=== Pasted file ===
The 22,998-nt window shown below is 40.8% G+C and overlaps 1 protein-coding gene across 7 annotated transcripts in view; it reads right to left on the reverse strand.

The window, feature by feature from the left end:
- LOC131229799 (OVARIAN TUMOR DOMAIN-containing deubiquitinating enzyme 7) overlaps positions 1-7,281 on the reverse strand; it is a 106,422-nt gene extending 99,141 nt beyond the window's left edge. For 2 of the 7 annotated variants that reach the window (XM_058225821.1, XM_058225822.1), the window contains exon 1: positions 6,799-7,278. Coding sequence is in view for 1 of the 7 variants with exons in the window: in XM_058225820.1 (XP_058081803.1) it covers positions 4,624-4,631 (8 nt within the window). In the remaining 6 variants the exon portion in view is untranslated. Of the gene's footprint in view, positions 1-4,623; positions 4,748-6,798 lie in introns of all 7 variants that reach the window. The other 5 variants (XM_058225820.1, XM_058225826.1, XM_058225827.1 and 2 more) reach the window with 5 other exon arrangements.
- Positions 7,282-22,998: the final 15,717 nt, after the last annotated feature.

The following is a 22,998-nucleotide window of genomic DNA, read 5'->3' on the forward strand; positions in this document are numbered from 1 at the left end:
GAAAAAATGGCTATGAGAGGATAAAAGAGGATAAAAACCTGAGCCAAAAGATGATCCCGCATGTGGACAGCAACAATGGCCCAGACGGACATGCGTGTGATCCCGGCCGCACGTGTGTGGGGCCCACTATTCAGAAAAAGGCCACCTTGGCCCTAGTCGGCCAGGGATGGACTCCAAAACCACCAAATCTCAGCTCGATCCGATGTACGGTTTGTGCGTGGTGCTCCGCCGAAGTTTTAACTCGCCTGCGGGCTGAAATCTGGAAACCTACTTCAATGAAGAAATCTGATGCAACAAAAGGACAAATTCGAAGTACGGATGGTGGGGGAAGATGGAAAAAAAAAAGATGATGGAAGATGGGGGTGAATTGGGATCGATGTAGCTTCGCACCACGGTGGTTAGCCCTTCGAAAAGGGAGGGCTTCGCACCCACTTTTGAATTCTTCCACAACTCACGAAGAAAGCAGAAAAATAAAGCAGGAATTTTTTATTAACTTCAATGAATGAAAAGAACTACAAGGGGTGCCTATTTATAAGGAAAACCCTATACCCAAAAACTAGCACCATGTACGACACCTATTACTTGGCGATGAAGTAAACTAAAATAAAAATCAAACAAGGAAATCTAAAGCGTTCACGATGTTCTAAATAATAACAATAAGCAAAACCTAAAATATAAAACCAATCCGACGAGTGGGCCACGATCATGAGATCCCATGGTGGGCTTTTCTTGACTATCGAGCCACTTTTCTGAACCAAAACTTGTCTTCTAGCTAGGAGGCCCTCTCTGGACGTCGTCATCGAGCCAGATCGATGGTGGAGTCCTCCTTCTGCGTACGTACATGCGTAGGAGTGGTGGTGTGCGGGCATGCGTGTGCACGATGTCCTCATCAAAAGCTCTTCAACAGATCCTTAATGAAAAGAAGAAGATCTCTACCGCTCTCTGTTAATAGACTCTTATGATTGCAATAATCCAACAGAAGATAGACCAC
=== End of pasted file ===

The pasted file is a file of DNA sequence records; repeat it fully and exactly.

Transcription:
The 22,998-nt window shown below is 40.8% G+C and overlaps 1 protein-coding gene across 7 annotated transcripts in view; it reads right to left on the reverse strand.

The window, feature by feature from the left end:
- LOC131229799 (OVARIAN TUMOR DOMAIN-containing deubiquitinating enzyme 7) overlaps positions 1-7,281 on the reverse strand; it is a 106,422-nt gene extending 99,141 nt beyond the window's left edge. For 2 of the 7 annotated variants that reach the window (XM_058225821.1, XM_058225822.1), the window contains exon 1: positions 6,799-7,278. Coding sequence is in view for 1 of the 7 variants with exons in the window: in XM_058225820.1 (XP_058081803.1) it covers positions 4,624-4,631 (8 nt within the window). In the remaining 6 variants the exon portion in view is untranslated. Of the gene's footprint in view, positions 1-4,623; positions 4,748-6,798 lie in introns of all 7 variants that reach the window. The other 5 variants (XM_058225820.1, XM_058225826.1, XM_058225827.1 and 2 more) reach the window with 5 other exon arrangements.
- Positions 7,282-22,998: the final 15,717 nt, after the last annotated feature.

The following is a 22,998-nucleotide window of genomic DNA, read 5'->3' on the forward strand; positions in this document are numbered from 1 at the left end:
GAAAAAATGGCTATGAGAGGATAAAAGAGGATAAAAACCTGAGCCAAAAGATGATCCCGCATGTGGACAGCAACAATGGCCCAGACGGACATGCGTGTGATCCCGGCCGCACGTGTGTGGGGCCCACTATTCAGAAAAAGGCCACCTTGGCCCTAGTCGGCCAGGGATGGACTCCAAAACCACCAAATCTCAGCTCGATCCGATGTACGGTTTGTGCGTGGTGCTCCGCCGAAGTTTTAACTCGCCTGCGGGCTGAAATCTGGAAACCTACTTCAATGAAGAAATCTGATGCAACAAAAGGACAAATTCGAAGTACGGATGGTGGGGGAAGATGGAAAAAAAAAAGATGATGGAAGATGGGGGTGAATTGGGATCGATGTAGCTTCGCACCACGGTGGTTAGCCCTTCGAAAAGGGAGGGCTTCGCACCCACTTTTGAATTCTTCCACAACTCACGAAGAAAGCAGAAAAATAAAGCAGGAATTTTTTATTAACTTCAATGAATGAAAAGAACTACAAGGGGTGCCTATTTATAAGGAAAACCCTATACCCAAAAACTAGCACCATGTACGACACCTATTACTTGGCGATGAAGTAAACTAAAATAAAAATCAAACAAGGAAATCTAAAGCGTTCACGATGTTCTAAATAATAACAATAAGCAAAACCTAAAATATAAAACCAATCCGACGAGTGGGCCACGATCATGAGATCCCATGGTGGGCTTTTCTTGACTATCGAGCCACTTTTCTGAACCAAAACTTGTCTTCTAGCTAGGAGGCCCTCTCTGGACGTCGTCATCGAGCCAGATCGATGGTGGAGTCCTCCTTCTGCGTACGTACATGCGTAGGAGTGGTGGTGTGCGGGCATGCGTGTGCACGATGTCCTCATCAAAAGCTCTTCAACAGATCCTTAATGAAAAGAAGAAGATCTCTACCGCTCTCTGTTAATAGACTCTTATGATTGCAATAATCCAACAGAAGATAGACCAC